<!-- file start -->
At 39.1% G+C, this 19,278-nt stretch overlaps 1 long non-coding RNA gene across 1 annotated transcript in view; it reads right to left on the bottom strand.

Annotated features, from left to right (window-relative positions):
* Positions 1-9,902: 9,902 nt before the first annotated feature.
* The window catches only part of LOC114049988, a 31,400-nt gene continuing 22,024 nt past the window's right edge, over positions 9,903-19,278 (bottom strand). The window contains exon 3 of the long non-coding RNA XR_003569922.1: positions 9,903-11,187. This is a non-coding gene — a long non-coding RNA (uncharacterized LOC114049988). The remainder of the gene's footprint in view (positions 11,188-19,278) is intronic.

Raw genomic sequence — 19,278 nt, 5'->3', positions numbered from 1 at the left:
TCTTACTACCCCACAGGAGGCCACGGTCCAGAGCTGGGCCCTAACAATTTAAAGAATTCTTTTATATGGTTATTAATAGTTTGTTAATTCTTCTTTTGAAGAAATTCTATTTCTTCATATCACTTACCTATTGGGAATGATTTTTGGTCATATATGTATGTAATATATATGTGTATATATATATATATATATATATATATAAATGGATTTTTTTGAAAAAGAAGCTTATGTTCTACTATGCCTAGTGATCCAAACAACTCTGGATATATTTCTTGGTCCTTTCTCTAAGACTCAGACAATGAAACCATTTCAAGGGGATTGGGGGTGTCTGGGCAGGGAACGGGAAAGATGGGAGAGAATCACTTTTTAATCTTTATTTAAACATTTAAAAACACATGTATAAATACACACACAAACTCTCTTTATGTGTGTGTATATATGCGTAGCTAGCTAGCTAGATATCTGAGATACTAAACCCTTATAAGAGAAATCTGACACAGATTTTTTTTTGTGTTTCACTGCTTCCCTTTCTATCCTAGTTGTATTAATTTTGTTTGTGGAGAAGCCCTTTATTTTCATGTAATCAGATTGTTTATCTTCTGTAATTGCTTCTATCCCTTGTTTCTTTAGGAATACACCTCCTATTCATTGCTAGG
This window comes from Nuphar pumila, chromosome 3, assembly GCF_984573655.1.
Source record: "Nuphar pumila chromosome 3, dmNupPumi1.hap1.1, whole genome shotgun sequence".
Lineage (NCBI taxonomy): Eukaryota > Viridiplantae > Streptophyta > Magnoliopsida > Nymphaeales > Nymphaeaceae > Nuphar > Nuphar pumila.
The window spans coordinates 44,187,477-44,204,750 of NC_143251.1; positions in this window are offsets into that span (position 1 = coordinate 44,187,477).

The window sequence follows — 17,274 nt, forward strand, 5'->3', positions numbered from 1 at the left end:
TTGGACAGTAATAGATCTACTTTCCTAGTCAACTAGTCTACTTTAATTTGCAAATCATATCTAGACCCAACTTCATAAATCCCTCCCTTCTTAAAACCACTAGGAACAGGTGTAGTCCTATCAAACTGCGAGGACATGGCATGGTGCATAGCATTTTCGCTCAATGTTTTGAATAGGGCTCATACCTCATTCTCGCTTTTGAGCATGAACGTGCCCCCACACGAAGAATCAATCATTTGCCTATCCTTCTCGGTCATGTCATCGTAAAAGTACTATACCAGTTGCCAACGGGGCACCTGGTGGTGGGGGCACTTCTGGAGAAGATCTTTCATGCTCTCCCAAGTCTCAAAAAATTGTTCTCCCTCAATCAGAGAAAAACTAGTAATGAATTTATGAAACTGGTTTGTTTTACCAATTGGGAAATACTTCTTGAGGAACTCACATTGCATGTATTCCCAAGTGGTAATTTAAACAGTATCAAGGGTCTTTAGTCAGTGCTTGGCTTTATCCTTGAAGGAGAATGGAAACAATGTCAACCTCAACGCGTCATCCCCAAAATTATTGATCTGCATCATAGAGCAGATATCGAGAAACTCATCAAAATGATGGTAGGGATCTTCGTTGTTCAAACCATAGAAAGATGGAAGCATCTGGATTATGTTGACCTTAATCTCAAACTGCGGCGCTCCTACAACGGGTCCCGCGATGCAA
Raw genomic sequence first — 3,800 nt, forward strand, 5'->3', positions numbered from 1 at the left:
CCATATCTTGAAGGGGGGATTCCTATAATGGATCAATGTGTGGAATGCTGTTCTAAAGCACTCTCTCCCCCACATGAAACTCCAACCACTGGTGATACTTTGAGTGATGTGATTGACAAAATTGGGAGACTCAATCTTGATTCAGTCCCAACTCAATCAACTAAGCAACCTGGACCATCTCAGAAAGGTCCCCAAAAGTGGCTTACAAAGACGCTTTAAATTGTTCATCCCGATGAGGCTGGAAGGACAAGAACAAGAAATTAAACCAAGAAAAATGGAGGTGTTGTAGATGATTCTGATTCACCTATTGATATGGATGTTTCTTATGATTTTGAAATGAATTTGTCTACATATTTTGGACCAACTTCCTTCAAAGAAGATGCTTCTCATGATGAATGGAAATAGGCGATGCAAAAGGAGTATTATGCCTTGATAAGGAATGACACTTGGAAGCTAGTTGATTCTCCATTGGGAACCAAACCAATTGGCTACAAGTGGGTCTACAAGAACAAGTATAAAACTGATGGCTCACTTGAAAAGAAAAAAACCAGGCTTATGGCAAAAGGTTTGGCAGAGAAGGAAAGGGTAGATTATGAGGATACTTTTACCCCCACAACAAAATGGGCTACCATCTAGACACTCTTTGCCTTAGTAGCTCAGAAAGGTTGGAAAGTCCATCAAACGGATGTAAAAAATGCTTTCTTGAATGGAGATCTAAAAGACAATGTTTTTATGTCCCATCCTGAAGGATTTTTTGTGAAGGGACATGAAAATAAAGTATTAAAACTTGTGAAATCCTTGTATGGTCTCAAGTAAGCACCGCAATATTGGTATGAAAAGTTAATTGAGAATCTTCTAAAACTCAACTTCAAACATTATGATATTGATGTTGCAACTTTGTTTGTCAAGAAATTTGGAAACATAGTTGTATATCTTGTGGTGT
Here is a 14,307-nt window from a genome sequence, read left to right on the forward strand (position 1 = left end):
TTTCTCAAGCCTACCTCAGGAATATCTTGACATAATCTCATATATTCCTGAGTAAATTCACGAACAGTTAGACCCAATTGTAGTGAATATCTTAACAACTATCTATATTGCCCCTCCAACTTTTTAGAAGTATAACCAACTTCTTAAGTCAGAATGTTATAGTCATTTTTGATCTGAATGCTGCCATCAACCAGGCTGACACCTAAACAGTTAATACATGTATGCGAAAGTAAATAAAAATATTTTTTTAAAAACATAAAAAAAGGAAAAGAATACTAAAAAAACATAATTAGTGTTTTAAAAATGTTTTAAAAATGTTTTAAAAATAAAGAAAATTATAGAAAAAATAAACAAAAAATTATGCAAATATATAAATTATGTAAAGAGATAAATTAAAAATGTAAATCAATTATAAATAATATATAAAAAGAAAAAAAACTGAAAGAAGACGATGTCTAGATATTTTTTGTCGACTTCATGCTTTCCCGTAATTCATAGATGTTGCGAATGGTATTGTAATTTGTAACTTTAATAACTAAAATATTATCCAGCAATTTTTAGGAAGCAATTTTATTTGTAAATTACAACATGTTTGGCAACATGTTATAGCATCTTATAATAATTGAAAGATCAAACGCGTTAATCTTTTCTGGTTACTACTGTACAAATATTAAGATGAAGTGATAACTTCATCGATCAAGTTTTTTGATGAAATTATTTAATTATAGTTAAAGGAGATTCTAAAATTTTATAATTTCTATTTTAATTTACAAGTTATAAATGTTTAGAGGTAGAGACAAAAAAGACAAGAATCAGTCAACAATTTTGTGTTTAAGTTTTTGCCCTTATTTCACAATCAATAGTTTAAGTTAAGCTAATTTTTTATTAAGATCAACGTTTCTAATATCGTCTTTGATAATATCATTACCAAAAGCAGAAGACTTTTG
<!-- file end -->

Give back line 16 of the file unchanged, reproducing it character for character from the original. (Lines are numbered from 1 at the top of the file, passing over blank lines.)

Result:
TTTCTCAAGCCTACCTCAGGAATATCTTGACATAATCTCATATATTCCTGAGTAAATTCACGAACAGTTAGACCCAATTGTAGTGAATATCTTAACAACTATCTATATTGCCCCTCCAACTTTTTAGAAGTATAACCAACTTCTTAAGTCAGAATGTTATAGTCATTTTTGATCTGAATGCTGCCATCAACCAGGCTGACACCTAAACAGTTAATACATGTATGCGAAAGTAAATAAAAATATTTTTTTAAAAACATAAAAAAAGGAAAAGAATACTAAAAAAACATAATTAGTGTTTTAAAAATGTTTTAAAAATGTTTTAAAAATAAAGAAAATTATAGAAAAAATAAACAAAAAATTATGCAAATATATAAATTATGTAAAGAGATAAATTAAAAATGTAAATCAATTATAAATAATATATAAAAAGAAAAAAAACTGAAAGAAGACGATGTCTAGATATTTTTTGTCGACTTCATGCTTTCCCGTAATTCATAGATGTTGCGAATGGTATTGTAATTTGTAACTTTAATAACTAAAATATTATCCAGCAATTTTTAGGAAGCAATTTTATTTGTAAATTACAACATGTTTGGCAACATGTTATAGCATCTTATAATAATTGAAAGATCAAACGCGTTAATCTTTTCTGGTTACTACTGTACAAATATTAAGATGAAGTGATAACTTCATCGATCAAGTTTTTTGATGAAATTATTTAATTATAGTTAAAGGAGATTCTAAAATTTTATAATTTCTATTTTAATTTACAAGTTATAAATGTTTAGAGGTAGAGACAAAAAAGACAAGAATCAGTCAACAATTTTGTGTTTAAGTTTTTGCCCTTATTTCACAATCAATAGTTTAAGTTAAGCTAATTTTTTATTAAGATCAACGTTTCTAATATCGTCTTTGATAATATCATTACCAAAAGCAGAAGACTTTTG